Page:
Every year the cohort on this module is different. Last year I was busy preparing formal recital material with one of the students so we could perform as a duo. This year the group have formed a folk band with me on cello, a drum/bass, ukulele, and singer. They will be teaching the underlying chords and components of some great tunes, as well as presenting elements of their own instruments and interests. The singer will be teaching some traditional Polish songs, and the ukulele player just shared this with me: (can you identify the tune? … my 10 year old can!)
I can’t wait to see what they come up with in the coming months. This is one of those classes where students put into real life use the skills they have learned throughout their degree. We’re even hoping to go to a conference together.
Our trip to California is in February, and in the meantime we’re working on fundraising to buy ukuleles for all the kids we work with. We would love to do workshops and leave instruments with each of the schools. Watch this space for updates on our trip and fundraising.
As they say … pass it on! 🙂
Yesterday I got the best email. It is slightly odd that it was so exciting and that I am sharing it because it was a rejection letter. That’s right: Not interested, no thank you, but it was not presented that way, and in turn, this letter was hugely encouraging to me.
If you have read anything from this blog you will know that over the past year I have been writing up an adventure that I had with five of my students as a book. The manuscript was finished at the end of last year, and then I did what I guess any new author does, sent it in to publishing houses. I knew many well known authors, J.K. Rowling for example, had numerous rejections before an acceptance. I got a really nice letter back from one publisher on January 11th that said…. Read more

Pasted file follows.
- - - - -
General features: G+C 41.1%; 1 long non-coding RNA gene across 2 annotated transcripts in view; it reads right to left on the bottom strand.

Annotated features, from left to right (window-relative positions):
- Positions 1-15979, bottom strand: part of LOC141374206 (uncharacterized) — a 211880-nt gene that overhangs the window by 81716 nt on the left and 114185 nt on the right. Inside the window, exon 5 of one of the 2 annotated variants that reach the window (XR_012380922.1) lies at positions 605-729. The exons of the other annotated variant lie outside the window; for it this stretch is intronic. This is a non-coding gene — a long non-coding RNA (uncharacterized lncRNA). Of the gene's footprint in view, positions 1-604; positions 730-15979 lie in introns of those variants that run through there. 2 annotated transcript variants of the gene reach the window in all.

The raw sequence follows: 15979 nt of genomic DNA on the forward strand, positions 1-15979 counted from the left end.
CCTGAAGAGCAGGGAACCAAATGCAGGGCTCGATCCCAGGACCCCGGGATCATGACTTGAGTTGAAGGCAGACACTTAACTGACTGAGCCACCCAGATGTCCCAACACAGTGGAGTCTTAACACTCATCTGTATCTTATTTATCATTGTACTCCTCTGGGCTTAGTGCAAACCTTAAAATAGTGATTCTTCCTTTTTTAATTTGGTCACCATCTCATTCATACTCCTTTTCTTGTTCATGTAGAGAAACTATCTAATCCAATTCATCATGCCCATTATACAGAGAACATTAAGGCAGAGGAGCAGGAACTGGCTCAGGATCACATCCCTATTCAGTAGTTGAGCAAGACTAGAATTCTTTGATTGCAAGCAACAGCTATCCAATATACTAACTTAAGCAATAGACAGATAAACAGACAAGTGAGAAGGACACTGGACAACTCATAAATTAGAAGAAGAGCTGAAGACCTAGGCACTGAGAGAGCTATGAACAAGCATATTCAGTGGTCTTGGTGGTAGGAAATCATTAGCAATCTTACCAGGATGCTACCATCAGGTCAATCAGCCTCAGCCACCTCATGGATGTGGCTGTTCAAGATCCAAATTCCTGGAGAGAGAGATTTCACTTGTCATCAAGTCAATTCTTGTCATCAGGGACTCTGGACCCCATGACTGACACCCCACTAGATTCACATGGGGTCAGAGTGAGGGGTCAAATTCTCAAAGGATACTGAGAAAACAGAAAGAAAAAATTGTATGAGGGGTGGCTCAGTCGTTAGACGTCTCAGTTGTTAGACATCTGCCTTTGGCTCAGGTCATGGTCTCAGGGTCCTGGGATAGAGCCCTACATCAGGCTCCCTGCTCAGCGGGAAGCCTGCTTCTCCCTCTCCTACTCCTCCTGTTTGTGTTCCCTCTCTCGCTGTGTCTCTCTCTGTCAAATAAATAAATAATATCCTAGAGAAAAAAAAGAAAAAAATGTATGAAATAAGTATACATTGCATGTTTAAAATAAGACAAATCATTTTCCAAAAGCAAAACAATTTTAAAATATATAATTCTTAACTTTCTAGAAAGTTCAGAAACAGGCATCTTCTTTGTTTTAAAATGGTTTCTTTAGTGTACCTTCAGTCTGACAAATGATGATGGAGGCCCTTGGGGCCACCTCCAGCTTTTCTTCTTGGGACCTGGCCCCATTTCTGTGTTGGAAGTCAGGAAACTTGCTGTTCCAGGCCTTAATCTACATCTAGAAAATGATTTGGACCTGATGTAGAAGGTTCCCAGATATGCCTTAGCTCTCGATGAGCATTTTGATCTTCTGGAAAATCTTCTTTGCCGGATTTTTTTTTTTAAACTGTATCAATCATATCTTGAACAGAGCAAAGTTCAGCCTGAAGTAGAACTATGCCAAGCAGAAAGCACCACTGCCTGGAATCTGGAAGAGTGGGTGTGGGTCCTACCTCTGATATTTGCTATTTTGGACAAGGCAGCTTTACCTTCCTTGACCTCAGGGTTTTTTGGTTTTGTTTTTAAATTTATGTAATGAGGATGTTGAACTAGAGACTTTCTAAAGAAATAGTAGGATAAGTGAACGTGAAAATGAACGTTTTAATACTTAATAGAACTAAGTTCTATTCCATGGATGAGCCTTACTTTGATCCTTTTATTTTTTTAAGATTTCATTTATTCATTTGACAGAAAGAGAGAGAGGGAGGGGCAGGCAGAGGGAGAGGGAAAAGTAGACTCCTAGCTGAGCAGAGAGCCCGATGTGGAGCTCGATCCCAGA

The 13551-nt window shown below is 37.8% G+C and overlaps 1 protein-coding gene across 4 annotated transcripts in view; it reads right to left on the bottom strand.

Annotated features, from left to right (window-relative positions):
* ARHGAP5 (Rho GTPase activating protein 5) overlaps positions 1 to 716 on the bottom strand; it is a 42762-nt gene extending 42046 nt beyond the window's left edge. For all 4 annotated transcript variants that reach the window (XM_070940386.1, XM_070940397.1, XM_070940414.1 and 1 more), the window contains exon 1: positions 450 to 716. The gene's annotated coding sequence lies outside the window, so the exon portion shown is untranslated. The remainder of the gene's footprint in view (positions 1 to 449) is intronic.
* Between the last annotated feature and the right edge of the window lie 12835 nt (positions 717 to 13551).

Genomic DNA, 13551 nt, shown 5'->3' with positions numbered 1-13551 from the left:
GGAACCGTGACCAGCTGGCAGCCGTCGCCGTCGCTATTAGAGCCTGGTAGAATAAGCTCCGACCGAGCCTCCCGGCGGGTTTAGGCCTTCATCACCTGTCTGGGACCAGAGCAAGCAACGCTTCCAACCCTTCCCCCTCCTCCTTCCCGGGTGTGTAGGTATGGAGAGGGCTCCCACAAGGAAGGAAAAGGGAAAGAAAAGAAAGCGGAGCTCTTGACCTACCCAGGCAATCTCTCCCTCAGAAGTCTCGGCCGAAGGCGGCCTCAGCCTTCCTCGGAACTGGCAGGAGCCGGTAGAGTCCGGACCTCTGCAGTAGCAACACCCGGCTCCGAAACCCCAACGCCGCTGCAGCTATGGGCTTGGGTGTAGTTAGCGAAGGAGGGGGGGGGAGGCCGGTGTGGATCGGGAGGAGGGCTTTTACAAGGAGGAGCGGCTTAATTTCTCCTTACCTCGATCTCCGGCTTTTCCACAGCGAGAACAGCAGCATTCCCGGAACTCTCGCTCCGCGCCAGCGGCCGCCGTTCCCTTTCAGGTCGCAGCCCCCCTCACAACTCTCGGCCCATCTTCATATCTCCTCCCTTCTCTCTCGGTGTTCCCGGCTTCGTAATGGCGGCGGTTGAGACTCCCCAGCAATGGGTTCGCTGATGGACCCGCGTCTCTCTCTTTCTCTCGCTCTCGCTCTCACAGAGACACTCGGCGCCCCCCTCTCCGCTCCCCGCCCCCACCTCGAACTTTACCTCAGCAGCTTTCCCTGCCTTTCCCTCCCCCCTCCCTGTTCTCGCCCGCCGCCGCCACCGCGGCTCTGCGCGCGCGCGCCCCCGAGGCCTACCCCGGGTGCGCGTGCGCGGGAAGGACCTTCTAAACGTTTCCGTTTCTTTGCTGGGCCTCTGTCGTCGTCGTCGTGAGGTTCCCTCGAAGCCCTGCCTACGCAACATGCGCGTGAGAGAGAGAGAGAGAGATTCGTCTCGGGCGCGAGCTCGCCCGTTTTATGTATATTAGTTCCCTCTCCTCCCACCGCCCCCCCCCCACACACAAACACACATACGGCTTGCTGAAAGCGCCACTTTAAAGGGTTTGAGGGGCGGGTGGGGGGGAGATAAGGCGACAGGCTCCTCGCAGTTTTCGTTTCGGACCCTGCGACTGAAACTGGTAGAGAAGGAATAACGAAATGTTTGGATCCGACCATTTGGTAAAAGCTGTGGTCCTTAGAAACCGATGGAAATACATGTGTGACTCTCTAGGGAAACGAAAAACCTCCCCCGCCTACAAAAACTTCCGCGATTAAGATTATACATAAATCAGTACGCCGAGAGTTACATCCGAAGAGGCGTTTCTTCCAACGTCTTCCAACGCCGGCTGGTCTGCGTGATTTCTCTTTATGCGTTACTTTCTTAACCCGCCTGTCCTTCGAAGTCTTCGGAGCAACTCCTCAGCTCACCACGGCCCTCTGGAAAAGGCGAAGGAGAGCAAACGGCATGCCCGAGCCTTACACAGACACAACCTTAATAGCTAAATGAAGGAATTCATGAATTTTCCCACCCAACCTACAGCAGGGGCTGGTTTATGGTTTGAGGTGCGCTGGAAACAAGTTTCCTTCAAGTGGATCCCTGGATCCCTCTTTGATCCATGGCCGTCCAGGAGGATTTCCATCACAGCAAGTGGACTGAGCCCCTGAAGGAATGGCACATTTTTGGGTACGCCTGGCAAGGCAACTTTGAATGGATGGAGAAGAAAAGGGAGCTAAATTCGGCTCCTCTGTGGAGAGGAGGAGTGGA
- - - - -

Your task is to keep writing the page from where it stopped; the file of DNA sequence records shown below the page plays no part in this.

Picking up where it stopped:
This is the story of a remarkable few months that took me and 5 students 6000 miles across the ocean.
Well, this book (like me) is slightly different… I had that confirmed when I received this reply (rejection!) from a big publishing house:
Thank you so much for your submission. It is a fascinating and inspiring story, well told.
However, it is not a good fit with the publishing program here [name removed]. As you say, your book “is neither a theoretical nor a how-to book,” and those are precisely the central pillars in our approach to professional development material for educators. I’m sorry. So many times I wish we could make room for things outside the box—
Fortunately I can think outside the box, and don’t give up that easily. Perhaps publishing this book is my small way to make room or pave a way for those people who, like me, think a little bit outside…
As educators we hear the great stories of how people achieve lovely things, but we don’t often hear the whole story. In this story the ups are there, and so are the downs- and you get to see how we got through it. It is not all roses, and the rosey picture portrayed by well-positioned selfies can really give a distorted view of reality and of the work needed to get stuff done. That doesn’t mean wonderful things aren’t possible- on the contrary – I firmly believe we can do more than we can understand.
That doesn’t imply that doing things is easy. Heck, even pushing ‘submit’ on that kindle book took me a moment. I hesitated and doubted, and then thought, ‘do I want to do this??’ YES. YES I DO.
We need examples that are real. I hope that these pages provide some wonderful examples from lovely people. I count myself very privileged to have spent time with them and learned from them.
Photo taken by Jess (and the selfie stick)
I’ve had another adventure in learning and teaching… and sometimes when things are so good, it is hard to begin to put them on paper. This post is a glimpse.
I’ll call it: ‘Part 1: Of Many’
I know that my students will have to carve their places in the world of music- that there are few traditional ‘jobs’ that exist anywhere. Graduates don’t walk out of education and walk into a single full time secure job in music. Part of what I do is work to develop experiences that hold a bank of skills so that as people progress they can build their metaphorical pantry. …With shelves full of ingredients someone can make more than a PB&J sandwich in the restaurant of their musical lives. I like (and feel the need) to grow and develop my repertoire of musical skills and experiences. Read more